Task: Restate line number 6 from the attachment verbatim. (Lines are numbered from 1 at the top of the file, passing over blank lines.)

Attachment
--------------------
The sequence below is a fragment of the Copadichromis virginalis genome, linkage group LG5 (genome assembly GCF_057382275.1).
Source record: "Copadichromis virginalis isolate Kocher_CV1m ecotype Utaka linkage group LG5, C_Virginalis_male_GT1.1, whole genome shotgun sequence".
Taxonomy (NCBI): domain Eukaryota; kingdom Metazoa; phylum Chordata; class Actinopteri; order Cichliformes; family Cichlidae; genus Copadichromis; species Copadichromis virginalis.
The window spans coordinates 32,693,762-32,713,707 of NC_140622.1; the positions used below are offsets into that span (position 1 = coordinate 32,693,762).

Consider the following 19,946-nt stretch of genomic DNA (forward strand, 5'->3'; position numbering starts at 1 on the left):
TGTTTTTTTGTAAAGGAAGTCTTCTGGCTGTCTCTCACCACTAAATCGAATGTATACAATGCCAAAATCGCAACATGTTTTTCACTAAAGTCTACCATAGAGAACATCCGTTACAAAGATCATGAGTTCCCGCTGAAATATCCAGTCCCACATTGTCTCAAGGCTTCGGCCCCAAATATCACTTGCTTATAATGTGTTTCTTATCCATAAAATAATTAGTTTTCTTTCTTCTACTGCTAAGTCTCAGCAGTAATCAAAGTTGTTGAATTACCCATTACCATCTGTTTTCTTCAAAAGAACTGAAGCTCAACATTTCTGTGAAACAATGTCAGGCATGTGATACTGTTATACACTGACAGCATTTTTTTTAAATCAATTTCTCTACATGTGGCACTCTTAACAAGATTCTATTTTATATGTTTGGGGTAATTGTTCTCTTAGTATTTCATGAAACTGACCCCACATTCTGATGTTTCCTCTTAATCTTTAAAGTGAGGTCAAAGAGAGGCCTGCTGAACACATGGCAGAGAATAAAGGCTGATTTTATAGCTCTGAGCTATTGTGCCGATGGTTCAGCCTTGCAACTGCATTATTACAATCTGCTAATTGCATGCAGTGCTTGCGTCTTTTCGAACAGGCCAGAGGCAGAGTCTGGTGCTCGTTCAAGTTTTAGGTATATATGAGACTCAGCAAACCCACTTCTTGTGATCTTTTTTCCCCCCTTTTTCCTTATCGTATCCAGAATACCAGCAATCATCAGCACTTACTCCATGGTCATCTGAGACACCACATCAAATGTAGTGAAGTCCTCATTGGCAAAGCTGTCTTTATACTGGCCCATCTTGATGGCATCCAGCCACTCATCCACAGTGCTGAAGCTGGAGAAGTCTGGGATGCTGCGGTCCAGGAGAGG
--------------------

TGTTTTTTTGTAAAGGAAGTCTTCTGGCTGTCTCTCACCACTAAATCGAATGTATACAATGCCAAAATCGCAACATGTTTTTCACTAAAGTCTACCATAGAGAACATCCGTTACAAAGATCATGAGTTCCCGCTGAAATATCCAGTCCCACATTGTCTCAAGGCTTCGGCCCCAAATATCACTTGCTTATAATGTGTTTCTTATCCATAAAATAATTAGTTTTCTTTCTTCTACTGCTAAGTCTCAGCAGTAATCAAAGTTGTTGAATTACCCATTACCATCTGTTTTCTTCAAAAGAACTGAAGCTCAACATTTCTGTGAAACAATGTCAGGCATGTGATACTGTTATACACTGACAGCATTTTTTTTAAATCAATTTCTCTACATGTGGCACTCTTAACAAGATTCTATTTTATATGTTTGGGGTAATTGTTCTCTTAGTATTTCATGAAACTGACCCCACATTCTGATGTTTCCTCTTAATCTTTAAAGTGAGGTCAAAGAGAGGCCTGCTGAACACATGGCAGAGAATAAAGGCTGATTTTATAGCTCTGAGCTATTGTGCCGATGGTTCAGCCTTGCAACTGCATTATTACAATCTGCTAATTGCATGCAGTGCTTGCGTCTTTTCGAACAGGCCAGAGGCAGAGTCTGGTGCTCGTTCAAGTTTTAGGTATATATGAGACTCAGCAAACCCACTTCTTGTGATCTTTTTTCCCCCCTTTTTCCTTATCGTATCCAGAATACCAGCAATCATCAGCACTTACTCCATGGTCATCTGAGACACCACATCAAATGTAGTGAAGTCCTCATTGGCAAAGCTGTCTTTATACTGGCCCATCTTGATGGCATCCAGCCACTCATCCACAGTGCTGAAGCTGGAGAAGTCTGGGATGCTGCGGTCCAGGAGAGG